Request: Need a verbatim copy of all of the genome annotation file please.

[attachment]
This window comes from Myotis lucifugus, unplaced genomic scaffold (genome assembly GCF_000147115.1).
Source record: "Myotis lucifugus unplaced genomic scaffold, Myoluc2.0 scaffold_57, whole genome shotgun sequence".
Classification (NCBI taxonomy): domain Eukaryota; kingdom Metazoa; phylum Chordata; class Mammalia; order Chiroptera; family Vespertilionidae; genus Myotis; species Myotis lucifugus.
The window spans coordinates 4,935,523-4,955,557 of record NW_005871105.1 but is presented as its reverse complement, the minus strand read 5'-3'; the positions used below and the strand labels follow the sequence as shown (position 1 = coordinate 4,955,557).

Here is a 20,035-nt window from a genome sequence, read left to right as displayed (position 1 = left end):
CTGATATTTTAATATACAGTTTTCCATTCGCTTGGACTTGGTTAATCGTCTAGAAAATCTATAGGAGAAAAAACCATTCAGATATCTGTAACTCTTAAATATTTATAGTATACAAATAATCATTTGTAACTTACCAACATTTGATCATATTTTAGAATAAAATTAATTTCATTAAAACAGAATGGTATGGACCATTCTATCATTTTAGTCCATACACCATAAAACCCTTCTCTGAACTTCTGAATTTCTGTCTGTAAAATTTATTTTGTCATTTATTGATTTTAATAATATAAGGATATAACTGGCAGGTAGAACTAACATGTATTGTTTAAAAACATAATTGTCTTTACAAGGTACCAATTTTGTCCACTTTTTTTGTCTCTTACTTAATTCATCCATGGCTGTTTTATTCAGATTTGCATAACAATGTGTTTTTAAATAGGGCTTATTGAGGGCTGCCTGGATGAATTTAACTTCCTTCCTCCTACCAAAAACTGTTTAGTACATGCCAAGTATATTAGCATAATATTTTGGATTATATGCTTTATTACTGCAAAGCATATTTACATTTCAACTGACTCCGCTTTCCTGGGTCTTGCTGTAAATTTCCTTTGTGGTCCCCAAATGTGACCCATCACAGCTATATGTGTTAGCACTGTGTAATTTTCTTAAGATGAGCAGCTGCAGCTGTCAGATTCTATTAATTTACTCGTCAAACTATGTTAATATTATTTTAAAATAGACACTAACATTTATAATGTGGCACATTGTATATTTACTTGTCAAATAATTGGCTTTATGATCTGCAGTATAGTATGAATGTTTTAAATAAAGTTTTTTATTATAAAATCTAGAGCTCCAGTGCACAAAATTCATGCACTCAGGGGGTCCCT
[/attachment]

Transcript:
This window comes from Myotis lucifugus, unplaced genomic scaffold (genome assembly GCF_000147115.1).
Source record: "Myotis lucifugus unplaced genomic scaffold, Myoluc2.0 scaffold_57, whole genome shotgun sequence".
Classification (NCBI taxonomy): domain Eukaryota; kingdom Metazoa; phylum Chordata; class Mammalia; order Chiroptera; family Vespertilionidae; genus Myotis; species Myotis lucifugus.
The window spans coordinates 4,935,523-4,955,557 of record NW_005871105.1 but is presented as its reverse complement, the minus strand read 5'-3'; the positions used below and the strand labels follow the sequence as shown (position 1 = coordinate 4,955,557).

Here is a 20,035-nt window from a genome sequence, read left to right as displayed (position 1 = left end):
CTGATATTTTAATATACAGTTTTCCATTCGCTTGGACTTGGTTAATCGTCTAGAAAATCTATAGGAGAAAAAACCATTCAGATATCTGTAACTCTTAAATATTTATAGTATACAAATAATCATTTGTAACTTACCAACATTTGATCATATTTTAGAATAAAATTAATTTCATTAAAACAGAATGGTATGGACCATTCTATCATTTTAGTCCATACACCATAAAACCCTTCTCTGAACTTCTGAATTTCTGTCTGTAAAATTTATTTTGTCATTTATTGATTTTAATAATATAAGGATATAACTGGCAGGTAGAACTAACATGTATTGTTTAAAAACATAATTGTCTTTACAAGGTACCAATTTTGTCCACTTTTTTTGTCTCTTACTTAATTCATCCATGGCTGTTTTATTCAGATTTGCATAACAATGTGTTTTTAAATAGGGCTTATTGAGGGCTGCCTGGATGAATTTAACTTCCTTCCTCCTACCAAAAACTGTTTAGTACATGCCAAGTATATTAGCATAATATTTTGGATTATATGCTTTATTACTGCAAAGCATATTTACATTTCAACTGACTCCGCTTTCCTGGGTCTTGCTGTAAATTTCCTTTGTGGTCCCCAAATGTGACCCATCACAGCTATATGTGTTAGCACTGTGTAATTTTCTTAAGATGAGCAGCTGCAGCTGTCAGATTCTATTAATTTACTCGTCAAACTATGTTAATATTATTTTAAAATAGACACTAACATTTATAATGTGGCACATTGTATATTTACTTGTCAAATAATTGGCTTTATGATCTGCAGTATAGTATGAATGTTTTAAATAAAGTTTTTTATTATAAAATCTAGAGCTCCAGTGCACAAAATTCATGCACTCAGGGGGTCCCT